Becoming an S-Corporations

Some startup companies benefit from starting out as an S-corporation, while others remain C- Corporations.   Corporations can elect to remain C-Corporations for a number of reasons, including tax deductions only available for C-Corporations, the corporation does not qualify as an S-Corporation, or the shareholders’ desire to have the opportunity to exclude from gross income 100% (until December 31, 2013, thereafter 50%) of the gain from the sale of “qualified small business stock” .

Generally a corporation fails to qualify for S-Corporation status if one or more of the following situations apply:

  1.  ANY owner of the corporation is another business entity or a non-resident alien (as described further below)
  2. The corporation will be owned by more than 75 persons
  3. The corporation plans to issue more than one class of stock (i.e., special allocations of profits and losses will be made that are not proportionate to the equity percentage of each owner).

Non-resident Aliens and S-Corporations

Although the tax code permits certain foreigners to be shareholders of S-Corporations, it is generally not advised, as foreigners who do not stay in the country long enough during a particular year can inadvertently cause the corporation to lose its S-Corporation status.  This can cause adverse and unintended tax consequences to the other S-Corporation shareholders.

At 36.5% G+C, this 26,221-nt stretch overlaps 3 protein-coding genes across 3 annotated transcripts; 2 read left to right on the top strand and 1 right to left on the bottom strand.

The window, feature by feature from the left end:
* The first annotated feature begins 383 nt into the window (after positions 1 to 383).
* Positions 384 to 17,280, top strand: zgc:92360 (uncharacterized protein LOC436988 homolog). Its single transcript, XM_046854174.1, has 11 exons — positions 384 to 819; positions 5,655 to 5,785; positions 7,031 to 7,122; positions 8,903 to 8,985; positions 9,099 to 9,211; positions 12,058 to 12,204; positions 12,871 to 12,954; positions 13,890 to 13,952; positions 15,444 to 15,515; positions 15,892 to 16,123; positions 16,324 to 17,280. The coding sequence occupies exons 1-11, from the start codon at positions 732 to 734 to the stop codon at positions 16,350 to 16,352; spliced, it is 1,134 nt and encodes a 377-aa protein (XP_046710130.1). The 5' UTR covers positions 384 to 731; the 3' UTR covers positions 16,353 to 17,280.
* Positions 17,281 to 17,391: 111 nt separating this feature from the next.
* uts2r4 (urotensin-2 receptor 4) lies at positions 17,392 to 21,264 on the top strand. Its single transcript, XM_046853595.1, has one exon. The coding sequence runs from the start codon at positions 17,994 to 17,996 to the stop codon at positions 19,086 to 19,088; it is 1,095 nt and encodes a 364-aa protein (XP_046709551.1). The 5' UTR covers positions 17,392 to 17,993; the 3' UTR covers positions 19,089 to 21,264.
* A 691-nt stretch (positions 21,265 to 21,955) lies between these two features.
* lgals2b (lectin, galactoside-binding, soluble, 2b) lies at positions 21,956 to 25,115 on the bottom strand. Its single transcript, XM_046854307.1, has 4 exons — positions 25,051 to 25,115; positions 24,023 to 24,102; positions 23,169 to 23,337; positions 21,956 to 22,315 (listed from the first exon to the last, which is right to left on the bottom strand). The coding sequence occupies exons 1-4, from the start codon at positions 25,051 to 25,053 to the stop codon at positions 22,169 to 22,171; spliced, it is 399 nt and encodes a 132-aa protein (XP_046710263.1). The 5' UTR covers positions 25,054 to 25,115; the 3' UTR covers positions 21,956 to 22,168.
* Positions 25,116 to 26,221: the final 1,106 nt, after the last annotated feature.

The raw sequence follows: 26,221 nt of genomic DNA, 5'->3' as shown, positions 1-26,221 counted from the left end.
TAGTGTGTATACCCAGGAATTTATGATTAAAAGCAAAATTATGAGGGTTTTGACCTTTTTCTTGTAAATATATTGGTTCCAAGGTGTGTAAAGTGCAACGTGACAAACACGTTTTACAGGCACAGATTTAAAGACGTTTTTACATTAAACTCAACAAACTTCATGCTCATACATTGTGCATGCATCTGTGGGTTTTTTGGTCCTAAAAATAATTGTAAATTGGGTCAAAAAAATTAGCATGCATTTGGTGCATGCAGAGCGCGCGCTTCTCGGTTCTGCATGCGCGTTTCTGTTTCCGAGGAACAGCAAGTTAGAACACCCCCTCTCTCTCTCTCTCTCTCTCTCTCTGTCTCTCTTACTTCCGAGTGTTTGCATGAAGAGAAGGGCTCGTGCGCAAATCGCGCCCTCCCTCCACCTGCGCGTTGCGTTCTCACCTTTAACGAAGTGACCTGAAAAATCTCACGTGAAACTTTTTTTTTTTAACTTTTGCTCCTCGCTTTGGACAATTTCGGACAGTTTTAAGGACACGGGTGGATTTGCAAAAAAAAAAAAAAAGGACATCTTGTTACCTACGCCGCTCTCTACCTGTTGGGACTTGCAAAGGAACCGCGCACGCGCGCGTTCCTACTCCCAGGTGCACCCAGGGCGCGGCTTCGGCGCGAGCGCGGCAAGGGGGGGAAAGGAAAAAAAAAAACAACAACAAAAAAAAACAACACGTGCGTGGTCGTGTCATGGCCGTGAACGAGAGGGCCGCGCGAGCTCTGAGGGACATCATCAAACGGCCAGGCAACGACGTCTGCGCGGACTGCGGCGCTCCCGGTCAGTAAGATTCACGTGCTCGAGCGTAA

Whether a foreigner is a non-resident alien does not depend on the visa class held by the immigrant.  Rather, under the IRS code, only a green card holder or one who meets the “Substantial Presence Test” determines whether an alien is eligible to be an S Corporation shareholder.

However, individuals under certain visas such as the F-1 or J-1 may be considered “Exempt Individuals” during this time period.  “Exempt Individual” status means that the individual does not count the days of actual presence in the U.S. for purposes of satisfying the Substantial Presence Test.  Thus, the visa classification of these types of individuals could, actually, hinder them meeting the Substantial Presence Test.

Substantial Presence Test

The Substantial Presence Test is a calculation that determines the resident or nonresident status of a foreign national for tax purposes in the United States. The Substantial Presence Test must be applied on a yearly basis.

The following calculation determines the number of days to satisfy the substantial presence test:

First, the individual must be present in the U.S. for at least 31 days during the current calendar year. Then, the individual must use the following calculation to satisfy the substantial presence test if:

  • ALL of the days physically present in the U.S. in the current calendar year
  • PLUS 1/3 the number of days physically present in the U.S. during the first preceding year
  • PLUS 1/6 the number of days physically present in the U.S. during the second preceding year
  • EQUALS 183 days or greater, the individual is considered resident alien for tax purposes.

 If you are considering issuing starting a company, contact IBV Advisory Group Inc. for a consultation. You can call 310-746-3837 or email Evelyn Ginossi at